At the risk of sounding apathetic, it’s important to keep in mind the challenges of losing a job in an industry as unstable as media seems to be lately–just as important however, is on-boarding those who never had the chance to sully their fingers on a keyboard, and guaranteeing them a path to professional fulfillment by the end, such as they’re able to claim a piece of the pie and not get turned away due to lack of “experience”. If spending a good thirty minutes crafting a perfect cover letter while sleep-deprived taught me anything, it’s that the presentation of skill doesn’t matter that much when credentials lack. The institutions whose ultimate responsibility is to provide those credentials, run the whole gamut of biases that are very much a reflection of classist academia.
All of this combined, makes it so those who are eager to make a name for themselves in media, are put through a rigorous grooming process that strips their writing of all style and grit; enslaved to a system where they’re conditioned to think that their skills are exceptional, instead of cultivated and hard-earned; their position being sold as a reward for merit, ignoring the significant privilege it must carry in a time of great scarcity.
As media keeps shedding its most gifted — despite them being more-than-ever needed — one has to wonder if this entire ordeal was set up from the start for them to fail. While the perils of figuring out a working business model for the digital age occupied the discourse, everyone failed to realize that whose content will be layered between a Dr. Pepper’s soda can and a Popeye’s chicken sandwich, is ultimately the writers’. If those don’t stick around, discussing the future of media is almost a moot point since they’re its very lifeblood.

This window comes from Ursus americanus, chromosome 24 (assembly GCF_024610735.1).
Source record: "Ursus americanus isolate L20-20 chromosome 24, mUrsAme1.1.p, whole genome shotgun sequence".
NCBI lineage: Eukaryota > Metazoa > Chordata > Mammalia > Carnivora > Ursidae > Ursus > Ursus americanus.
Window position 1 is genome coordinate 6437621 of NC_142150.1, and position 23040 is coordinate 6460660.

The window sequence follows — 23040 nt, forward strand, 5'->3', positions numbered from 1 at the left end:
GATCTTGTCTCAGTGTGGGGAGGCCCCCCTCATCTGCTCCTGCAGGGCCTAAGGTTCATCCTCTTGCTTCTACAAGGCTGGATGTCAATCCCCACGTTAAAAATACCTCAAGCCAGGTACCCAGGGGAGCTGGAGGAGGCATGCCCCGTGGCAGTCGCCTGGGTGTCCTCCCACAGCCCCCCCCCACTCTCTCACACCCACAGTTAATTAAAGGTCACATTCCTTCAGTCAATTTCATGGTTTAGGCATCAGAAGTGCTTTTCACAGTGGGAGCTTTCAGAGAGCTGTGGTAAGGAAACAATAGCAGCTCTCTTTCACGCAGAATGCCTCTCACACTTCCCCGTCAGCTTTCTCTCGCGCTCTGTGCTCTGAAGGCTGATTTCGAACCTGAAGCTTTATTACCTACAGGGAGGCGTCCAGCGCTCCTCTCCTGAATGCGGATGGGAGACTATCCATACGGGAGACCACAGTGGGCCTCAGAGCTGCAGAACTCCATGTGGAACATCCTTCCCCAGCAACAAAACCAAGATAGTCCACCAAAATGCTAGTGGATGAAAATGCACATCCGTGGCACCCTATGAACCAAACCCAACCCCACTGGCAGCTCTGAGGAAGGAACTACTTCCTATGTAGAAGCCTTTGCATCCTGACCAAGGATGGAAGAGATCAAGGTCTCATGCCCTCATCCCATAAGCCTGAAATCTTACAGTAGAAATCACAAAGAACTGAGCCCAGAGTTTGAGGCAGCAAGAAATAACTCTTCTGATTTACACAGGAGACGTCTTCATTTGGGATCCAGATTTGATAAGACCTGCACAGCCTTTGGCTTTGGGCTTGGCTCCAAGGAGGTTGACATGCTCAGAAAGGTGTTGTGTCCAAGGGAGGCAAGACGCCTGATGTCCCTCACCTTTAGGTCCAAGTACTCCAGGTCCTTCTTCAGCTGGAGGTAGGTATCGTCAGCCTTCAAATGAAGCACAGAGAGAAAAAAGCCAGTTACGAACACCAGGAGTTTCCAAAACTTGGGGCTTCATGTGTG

In an era where Trump calls media the “enemy of the people”, you’d think there would be more self-introspection about its role in the current discourse–not just as a conveyor of truth, but also an aspiration for those who wish to see more of it spread and cherished. Unfortunately, meritocracy-ridden systems of skill valorization have made it so that even those who show an incredible ability at surpassing the level of what’s on offer in their specialty, will get ignored because no one’s trying to saddle a sinking boat with more weight to carry.
There’s great literature out there, written by people who expect no financial return, doing it out of moral responsibility rather than lust after material compensation. Ingraining the idea of copious amounts of unpaid labor, and/or frivolous internships deep into the consciousness of the professional media class has already eroded a many’s concept of what dignity is, forcing them to begrudgingly put up with the emotional and physical toll of continuously seeking to hit this elusive bar of “hirable”, only to get knocked out at the first sight of financial hardship. That, will be media’s undoing, unless it engages the future of its industry more like a survivalist, and less like an old man blabbering about how it was all once prosperous and devoid of strife.